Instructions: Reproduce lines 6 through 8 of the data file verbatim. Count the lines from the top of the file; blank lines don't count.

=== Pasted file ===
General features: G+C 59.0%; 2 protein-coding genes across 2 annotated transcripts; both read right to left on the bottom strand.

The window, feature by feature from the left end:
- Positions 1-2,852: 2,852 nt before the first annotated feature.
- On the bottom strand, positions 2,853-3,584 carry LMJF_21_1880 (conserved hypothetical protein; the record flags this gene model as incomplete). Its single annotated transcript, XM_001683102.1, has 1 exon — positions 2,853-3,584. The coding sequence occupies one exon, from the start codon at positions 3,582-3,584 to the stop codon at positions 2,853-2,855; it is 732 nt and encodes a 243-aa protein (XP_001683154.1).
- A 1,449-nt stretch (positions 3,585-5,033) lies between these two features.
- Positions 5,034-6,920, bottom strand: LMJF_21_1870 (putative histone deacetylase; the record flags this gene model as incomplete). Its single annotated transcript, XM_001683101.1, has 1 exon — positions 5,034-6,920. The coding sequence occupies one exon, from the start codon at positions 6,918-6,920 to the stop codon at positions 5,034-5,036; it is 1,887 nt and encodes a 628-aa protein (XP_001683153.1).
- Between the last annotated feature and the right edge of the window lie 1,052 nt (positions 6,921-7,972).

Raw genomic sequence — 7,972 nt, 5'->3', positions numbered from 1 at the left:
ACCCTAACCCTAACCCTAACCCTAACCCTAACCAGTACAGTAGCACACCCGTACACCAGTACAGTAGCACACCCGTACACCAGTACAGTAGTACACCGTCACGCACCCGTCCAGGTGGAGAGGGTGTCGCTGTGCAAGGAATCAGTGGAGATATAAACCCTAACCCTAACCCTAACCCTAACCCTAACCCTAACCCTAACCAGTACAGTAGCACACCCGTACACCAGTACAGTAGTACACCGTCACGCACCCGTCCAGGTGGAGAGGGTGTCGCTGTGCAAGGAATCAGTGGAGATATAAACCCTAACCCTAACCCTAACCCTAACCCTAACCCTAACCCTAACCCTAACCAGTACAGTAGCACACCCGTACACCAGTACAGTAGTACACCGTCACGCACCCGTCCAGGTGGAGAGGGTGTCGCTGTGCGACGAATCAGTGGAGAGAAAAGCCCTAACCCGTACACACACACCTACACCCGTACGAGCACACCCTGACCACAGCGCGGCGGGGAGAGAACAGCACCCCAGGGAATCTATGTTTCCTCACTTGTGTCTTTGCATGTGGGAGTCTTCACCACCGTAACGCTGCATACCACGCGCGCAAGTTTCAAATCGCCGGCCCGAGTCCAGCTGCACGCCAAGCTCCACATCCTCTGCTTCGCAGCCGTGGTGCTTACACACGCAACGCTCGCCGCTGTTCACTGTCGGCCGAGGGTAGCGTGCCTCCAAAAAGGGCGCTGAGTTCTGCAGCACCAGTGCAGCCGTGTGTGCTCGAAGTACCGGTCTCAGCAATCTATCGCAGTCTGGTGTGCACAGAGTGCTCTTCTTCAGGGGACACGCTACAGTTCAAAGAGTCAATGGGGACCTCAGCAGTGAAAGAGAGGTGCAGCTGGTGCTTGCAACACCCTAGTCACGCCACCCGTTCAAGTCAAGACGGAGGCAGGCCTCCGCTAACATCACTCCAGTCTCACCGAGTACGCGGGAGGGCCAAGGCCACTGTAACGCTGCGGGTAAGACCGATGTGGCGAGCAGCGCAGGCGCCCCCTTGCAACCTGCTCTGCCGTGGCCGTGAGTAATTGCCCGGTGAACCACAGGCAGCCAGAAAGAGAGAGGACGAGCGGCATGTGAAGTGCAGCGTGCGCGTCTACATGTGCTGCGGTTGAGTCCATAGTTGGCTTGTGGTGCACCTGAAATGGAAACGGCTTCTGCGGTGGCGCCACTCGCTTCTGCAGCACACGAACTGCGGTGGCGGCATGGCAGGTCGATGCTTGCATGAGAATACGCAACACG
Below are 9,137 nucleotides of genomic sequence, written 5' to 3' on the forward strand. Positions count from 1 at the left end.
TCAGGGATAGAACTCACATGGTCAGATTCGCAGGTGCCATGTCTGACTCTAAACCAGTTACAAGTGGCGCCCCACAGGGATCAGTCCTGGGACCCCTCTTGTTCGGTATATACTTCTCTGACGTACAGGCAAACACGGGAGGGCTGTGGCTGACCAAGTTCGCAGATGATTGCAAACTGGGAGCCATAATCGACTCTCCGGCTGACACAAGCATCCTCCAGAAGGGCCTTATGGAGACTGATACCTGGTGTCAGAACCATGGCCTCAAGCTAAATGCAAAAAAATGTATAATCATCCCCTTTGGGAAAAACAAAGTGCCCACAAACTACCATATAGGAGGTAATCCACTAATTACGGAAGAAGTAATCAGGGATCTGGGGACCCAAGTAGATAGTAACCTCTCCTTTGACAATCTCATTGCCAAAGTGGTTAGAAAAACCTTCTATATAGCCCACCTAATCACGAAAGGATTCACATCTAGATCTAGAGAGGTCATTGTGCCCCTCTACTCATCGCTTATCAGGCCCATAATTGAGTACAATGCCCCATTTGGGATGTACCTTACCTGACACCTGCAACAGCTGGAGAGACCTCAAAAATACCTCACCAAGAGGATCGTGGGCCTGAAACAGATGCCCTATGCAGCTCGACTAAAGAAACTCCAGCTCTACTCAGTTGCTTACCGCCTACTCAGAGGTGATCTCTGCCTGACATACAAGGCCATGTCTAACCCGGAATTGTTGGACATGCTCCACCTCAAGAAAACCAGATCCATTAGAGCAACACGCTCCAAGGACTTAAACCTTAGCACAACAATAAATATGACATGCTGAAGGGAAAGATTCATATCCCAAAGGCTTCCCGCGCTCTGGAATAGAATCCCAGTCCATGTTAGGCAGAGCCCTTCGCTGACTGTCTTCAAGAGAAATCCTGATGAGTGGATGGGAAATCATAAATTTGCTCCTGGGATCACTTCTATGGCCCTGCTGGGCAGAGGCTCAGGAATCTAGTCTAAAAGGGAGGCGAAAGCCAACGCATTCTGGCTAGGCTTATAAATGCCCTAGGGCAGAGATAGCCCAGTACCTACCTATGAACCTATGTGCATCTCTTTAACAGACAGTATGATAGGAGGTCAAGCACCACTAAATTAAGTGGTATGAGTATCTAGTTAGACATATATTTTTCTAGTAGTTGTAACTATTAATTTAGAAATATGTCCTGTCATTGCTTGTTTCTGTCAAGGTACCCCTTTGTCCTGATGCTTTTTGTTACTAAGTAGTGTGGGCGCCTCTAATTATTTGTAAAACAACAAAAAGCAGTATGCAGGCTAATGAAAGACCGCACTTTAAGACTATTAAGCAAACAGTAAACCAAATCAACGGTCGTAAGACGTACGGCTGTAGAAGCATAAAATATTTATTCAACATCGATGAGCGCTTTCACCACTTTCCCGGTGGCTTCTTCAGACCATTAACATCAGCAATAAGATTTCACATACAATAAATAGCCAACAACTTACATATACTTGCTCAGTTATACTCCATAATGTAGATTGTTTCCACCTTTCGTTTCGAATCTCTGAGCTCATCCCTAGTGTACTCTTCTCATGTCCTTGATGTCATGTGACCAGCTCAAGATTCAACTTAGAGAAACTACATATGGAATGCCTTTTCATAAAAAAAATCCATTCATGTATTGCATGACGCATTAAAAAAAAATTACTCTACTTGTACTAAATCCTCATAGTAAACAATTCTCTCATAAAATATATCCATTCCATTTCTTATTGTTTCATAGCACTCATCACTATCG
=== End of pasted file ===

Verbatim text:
- Positions 5,034-6,920, bottom strand: LMJF_21_1870 (putative histone deacetylase; the record flags this gene model as incomplete). Its single annotated transcript, XM_001683101.1, has 1 exon — positions 5,034-6,920. The coding sequence occupies one exon, from the start codon at positions 6,918-6,920 to the stop codon at positions 5,034-5,036; it is 1,887 nt and encodes a 628-aa protein (XP_001683153.1).
- Between the last annotated feature and the right edge of the window lie 1,052 nt (positions 6,921-7,972).

Raw genomic sequence — 7,972 nt, 5'->3', positions numbered from 1 at the left: